That Time You Tried Something New, or, Oops, You Just Increased the Scope of Your Job Again – But It’s Worth It

After a remarkable final weekend, the production of Geek! has been put to bed – the books closed and put away, the set pieces tucked into their resting places, and the cast and crew given one last drink.



Production photos were taken by the phenomenal Jeronimo Nisa, photographer at the Decatur Daily


I couldn’t be happier with how this show turned out.  For one thing, it was nearly drama-free (at least, the off-stage variety). The director and I commented afterward that it was almost relaxing, or at least as relaxing as a production could be. I kept waiting for something to blow up, but the worst that happened was a projector that overheated, requiring us to adjust the room temperature. Maybe the universe finally realized it owed us a little quiet.

We also had a great turnout. The best numbers we’ve had, consistently, for something that wasn’t Shakespeare. Our audiences had great enthusiasm, too, and we were absolutely loving listening to the reactions from the booth.

We’ve been debating whether to attribute this success to the play’s content, the new location in an area that is very supportive of the arts, or new marketing strategies. In the end, I think, we’ve decided that it was just a killer combination.


This does mean that some of our new marketing will have to stay. We had several major new strategies, and all of them seem to have helped.

The use of the Huntsville Comic & Pop Culture Expo as an advertising platform was perfect for this play. We were given both a table in the fan hall for the event and a time slot to perform scenes on the main stage. The organizer also volunteered to share our marketing information to the event’s social media pages, which reach a much larger audience than ours. Unfortunately, this venue may not work for future performances that don’t have comic book themes. It is, though, a great lesson in finding related businesses and events. We’re all about cross-promotion.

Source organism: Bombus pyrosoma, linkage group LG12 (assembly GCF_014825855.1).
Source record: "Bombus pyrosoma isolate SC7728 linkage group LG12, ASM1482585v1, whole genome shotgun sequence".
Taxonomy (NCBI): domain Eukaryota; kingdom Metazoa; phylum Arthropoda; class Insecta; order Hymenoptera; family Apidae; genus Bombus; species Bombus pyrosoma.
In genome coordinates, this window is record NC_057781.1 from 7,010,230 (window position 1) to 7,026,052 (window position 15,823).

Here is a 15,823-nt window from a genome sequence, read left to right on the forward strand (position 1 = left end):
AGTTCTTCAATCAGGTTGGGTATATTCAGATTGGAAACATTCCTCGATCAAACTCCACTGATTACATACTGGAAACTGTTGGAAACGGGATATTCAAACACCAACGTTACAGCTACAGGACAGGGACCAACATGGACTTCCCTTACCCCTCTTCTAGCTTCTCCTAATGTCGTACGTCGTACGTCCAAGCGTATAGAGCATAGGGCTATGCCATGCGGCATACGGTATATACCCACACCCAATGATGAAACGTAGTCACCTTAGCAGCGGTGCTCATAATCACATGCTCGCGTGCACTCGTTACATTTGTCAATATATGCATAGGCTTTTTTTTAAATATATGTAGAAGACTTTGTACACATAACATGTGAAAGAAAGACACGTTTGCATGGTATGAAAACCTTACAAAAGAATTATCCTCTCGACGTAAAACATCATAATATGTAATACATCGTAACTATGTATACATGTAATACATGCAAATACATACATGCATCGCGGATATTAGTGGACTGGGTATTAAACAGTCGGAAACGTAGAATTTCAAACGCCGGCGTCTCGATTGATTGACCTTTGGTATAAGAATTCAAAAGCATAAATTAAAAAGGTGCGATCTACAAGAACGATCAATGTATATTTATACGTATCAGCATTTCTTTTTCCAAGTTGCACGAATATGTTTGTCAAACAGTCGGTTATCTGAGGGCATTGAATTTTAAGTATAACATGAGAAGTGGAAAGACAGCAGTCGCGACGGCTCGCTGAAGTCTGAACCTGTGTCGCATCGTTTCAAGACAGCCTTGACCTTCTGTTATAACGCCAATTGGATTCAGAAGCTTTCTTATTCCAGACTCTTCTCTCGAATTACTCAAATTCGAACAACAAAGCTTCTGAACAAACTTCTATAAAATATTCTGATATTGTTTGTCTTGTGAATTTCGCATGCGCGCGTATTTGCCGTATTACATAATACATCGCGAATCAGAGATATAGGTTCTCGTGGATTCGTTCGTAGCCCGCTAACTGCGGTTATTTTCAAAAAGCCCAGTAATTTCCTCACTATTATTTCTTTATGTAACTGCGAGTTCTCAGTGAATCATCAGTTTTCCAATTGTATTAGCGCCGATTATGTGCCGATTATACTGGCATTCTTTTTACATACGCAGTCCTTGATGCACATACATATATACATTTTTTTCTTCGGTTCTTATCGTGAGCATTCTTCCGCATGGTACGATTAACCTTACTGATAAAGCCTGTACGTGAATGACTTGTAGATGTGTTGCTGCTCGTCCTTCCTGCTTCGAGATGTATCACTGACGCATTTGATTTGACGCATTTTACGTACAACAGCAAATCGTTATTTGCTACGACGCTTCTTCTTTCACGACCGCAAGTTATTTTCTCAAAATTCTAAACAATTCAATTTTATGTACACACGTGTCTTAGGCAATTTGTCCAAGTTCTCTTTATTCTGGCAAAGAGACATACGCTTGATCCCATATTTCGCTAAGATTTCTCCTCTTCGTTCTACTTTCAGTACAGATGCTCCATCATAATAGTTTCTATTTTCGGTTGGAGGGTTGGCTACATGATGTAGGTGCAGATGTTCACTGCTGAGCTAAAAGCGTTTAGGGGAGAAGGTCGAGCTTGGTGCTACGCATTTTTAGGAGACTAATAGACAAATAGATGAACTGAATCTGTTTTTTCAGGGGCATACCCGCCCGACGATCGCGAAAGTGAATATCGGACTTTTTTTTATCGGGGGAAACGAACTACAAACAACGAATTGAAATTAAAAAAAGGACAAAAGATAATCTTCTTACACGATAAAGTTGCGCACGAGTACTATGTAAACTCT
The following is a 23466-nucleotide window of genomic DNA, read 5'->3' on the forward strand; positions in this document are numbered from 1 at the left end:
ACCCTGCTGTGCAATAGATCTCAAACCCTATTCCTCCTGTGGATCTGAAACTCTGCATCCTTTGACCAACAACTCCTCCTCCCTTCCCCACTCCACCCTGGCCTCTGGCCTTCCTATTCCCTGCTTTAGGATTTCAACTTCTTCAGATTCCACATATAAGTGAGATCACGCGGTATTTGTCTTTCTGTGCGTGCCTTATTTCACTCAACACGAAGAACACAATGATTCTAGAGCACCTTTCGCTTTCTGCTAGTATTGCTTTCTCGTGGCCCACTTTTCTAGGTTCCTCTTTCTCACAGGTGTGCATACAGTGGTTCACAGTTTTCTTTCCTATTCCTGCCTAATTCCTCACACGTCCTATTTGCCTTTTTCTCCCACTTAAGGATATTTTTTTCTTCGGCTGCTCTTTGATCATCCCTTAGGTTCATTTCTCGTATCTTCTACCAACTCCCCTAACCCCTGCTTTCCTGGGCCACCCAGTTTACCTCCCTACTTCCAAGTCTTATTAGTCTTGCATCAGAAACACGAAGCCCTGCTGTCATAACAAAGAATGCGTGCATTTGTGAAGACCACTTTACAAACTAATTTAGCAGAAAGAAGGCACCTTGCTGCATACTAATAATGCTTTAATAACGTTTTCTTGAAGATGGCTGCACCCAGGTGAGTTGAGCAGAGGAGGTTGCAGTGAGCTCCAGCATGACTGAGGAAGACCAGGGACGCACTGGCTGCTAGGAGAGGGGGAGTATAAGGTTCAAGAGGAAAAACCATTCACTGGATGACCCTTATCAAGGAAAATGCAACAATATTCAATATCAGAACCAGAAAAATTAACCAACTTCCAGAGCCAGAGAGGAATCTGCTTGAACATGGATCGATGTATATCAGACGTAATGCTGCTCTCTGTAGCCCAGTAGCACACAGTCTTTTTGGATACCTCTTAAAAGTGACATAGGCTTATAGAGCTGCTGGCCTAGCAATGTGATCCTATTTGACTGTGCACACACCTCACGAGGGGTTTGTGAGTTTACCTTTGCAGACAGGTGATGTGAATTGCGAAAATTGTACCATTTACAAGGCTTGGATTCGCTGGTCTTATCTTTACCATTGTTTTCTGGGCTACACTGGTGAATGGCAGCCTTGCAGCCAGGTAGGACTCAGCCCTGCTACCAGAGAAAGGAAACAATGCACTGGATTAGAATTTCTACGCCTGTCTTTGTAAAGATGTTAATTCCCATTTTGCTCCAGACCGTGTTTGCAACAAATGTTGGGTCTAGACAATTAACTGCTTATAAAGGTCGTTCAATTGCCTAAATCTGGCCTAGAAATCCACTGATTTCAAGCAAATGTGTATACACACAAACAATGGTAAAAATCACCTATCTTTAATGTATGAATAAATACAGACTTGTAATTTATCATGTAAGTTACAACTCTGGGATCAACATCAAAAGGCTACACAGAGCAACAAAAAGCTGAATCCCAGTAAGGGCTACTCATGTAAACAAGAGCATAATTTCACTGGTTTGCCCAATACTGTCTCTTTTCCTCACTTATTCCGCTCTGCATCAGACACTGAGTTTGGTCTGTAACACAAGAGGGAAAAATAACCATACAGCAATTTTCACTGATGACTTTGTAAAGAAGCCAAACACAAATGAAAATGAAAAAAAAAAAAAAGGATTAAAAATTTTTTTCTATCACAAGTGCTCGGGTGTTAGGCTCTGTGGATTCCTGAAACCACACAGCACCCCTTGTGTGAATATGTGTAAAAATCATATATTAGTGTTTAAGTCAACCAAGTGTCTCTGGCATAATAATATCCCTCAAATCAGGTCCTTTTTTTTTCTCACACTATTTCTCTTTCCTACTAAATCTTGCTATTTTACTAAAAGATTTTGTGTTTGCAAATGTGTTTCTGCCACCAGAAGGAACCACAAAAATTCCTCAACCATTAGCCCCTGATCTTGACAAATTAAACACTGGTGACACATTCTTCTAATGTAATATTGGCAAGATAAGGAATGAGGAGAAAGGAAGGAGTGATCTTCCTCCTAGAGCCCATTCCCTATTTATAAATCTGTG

Our second strategy was also about cross-promotion. We spoke with the chef at a popular local restaurant about having table cards on display for the two weeks of the shows. In return, we offered a discounted ticket price for anyone who brought in a receipt from the restaurant from the week of the show, and we also put an ad for the restaurant in the program. According to people who worked there, the ads did get some attention. Unfortunately, the ticketing system wasn’t programmed to differentiate between the discount for a restaurant receipt or the discount for coming in cosplay, so we don’t really have the individual numbers. Next time, we’ll talk to the theater manager about the possibility of making those distinctions. Especially since we are talking with other restaurants about similar cross-promotions.

Amping up our social media also seemed to work. We’ve already experimented with paying for Facebook ads. This time, I cut together a video of actor interviews and some related scenes from rehearsals. Comparing the video ad to the ad we ran when we were using a Hollywood actor and playwright’s presence as a selling point, it turns out that the video did just as well. Better for organic views, in fact. It’s not a great direct comparison based on the timeframes that we ran the two ads, but it’s encouraging nonetheless.


The downside, of course, is that now my job includes going to related events, pitching marketing proposals to local business owners, creating and distributing table cards and other materials, and creating a promotional video. The director is much more well-connected than I am, so he deals with talking to event coordinators, for the most part. And knows most of the restaurant owners. So more work for him, too.

But the results we’ve seen really seem to be worth the extra work. The audience’s enthusiasm left us eager continue to grow and try new things. It’s awe-inspiring to see the community we’re building.

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